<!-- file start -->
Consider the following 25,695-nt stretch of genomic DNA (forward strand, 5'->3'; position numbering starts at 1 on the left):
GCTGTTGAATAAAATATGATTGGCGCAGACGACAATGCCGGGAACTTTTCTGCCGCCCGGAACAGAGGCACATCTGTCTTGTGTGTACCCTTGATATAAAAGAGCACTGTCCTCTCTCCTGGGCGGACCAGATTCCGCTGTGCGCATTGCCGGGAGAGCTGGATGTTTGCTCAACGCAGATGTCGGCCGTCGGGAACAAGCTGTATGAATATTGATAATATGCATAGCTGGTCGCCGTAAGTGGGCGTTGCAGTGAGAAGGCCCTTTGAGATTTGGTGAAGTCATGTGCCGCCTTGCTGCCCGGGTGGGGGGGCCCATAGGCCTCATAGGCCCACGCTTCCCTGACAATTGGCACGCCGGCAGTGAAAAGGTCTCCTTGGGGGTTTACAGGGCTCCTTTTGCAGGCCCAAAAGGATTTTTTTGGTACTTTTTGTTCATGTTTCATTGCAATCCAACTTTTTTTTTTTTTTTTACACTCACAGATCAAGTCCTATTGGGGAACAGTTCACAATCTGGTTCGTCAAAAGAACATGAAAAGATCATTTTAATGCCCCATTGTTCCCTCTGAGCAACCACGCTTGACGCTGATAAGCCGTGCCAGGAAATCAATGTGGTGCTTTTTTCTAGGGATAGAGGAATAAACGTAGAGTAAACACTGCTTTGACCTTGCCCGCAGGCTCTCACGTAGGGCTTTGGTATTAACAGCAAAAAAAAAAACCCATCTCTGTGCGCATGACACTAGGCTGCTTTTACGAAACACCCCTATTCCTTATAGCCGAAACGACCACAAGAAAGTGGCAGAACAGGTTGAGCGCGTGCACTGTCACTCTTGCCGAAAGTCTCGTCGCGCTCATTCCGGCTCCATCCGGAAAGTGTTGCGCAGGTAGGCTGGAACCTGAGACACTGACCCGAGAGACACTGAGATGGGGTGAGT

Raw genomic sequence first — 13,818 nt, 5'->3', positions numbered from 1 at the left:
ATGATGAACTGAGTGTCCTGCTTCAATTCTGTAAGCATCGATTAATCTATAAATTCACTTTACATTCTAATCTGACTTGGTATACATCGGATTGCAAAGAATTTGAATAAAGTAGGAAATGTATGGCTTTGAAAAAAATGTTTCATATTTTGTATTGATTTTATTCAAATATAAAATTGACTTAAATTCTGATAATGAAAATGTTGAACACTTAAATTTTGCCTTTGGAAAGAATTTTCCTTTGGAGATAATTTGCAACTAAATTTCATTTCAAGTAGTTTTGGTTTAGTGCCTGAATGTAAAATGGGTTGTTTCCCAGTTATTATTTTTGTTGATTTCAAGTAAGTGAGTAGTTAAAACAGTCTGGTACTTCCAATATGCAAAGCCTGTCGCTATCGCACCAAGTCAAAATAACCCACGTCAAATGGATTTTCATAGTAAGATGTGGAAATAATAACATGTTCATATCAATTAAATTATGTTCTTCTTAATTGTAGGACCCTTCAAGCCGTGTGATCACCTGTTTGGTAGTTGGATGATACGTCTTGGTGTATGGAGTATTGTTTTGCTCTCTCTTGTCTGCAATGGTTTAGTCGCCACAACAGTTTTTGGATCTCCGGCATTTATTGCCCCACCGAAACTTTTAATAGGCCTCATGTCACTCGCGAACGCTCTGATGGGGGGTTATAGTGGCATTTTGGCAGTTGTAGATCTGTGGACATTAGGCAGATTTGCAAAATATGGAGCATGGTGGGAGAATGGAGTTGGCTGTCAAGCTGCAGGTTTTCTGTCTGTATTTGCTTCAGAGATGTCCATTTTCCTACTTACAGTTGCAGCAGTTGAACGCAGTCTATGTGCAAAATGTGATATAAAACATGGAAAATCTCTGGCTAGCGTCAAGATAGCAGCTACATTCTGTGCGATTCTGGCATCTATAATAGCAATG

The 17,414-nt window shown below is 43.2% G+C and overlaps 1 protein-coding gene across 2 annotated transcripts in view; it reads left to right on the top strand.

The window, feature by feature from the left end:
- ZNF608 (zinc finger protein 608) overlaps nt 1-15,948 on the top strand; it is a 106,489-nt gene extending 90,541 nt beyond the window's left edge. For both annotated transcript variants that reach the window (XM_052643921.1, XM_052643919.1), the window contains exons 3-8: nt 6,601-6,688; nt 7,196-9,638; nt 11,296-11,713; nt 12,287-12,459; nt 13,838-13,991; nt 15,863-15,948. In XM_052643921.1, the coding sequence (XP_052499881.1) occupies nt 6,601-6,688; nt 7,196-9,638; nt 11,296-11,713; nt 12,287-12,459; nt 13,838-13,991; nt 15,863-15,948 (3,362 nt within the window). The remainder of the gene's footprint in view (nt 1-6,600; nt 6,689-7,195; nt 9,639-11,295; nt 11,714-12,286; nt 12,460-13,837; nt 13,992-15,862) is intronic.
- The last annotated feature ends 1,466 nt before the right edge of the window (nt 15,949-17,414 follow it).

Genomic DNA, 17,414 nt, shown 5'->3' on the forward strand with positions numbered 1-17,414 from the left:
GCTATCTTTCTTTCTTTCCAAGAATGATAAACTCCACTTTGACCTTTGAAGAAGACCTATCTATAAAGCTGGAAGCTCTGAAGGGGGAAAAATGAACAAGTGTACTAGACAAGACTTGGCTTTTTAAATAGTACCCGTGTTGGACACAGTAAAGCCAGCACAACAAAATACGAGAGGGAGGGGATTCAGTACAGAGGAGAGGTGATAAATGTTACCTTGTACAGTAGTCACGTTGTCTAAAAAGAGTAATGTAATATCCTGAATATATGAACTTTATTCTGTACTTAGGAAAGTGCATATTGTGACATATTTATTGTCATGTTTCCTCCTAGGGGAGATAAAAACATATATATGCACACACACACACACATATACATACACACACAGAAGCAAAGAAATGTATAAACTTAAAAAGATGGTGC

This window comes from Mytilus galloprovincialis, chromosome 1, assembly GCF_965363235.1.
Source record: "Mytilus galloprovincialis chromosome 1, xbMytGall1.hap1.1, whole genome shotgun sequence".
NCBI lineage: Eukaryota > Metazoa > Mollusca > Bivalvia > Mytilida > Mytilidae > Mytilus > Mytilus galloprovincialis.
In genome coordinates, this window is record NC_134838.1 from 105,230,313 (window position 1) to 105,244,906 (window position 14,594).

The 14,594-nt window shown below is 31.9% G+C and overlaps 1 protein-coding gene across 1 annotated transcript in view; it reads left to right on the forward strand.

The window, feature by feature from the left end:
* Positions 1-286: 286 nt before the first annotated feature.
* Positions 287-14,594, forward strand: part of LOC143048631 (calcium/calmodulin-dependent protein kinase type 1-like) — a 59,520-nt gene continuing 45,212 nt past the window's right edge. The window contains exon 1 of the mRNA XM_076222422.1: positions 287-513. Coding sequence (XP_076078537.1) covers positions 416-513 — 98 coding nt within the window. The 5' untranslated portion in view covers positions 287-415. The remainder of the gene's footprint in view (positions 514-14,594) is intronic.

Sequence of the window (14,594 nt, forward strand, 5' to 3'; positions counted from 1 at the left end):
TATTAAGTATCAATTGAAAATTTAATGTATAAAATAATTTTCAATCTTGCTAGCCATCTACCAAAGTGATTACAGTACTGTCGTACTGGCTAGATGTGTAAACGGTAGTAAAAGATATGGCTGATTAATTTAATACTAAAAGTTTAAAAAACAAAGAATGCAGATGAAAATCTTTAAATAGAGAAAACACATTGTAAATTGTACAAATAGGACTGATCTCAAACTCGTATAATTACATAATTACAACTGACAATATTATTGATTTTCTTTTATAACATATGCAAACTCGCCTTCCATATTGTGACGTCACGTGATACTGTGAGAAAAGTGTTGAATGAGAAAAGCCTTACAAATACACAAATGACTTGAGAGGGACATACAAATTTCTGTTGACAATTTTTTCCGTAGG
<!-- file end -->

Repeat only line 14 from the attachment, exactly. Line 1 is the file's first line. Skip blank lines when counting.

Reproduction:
In genome coordinates, this window is record NC_134838.1 from 105,230,313 (window position 1) to 105,244,906 (window position 14,594).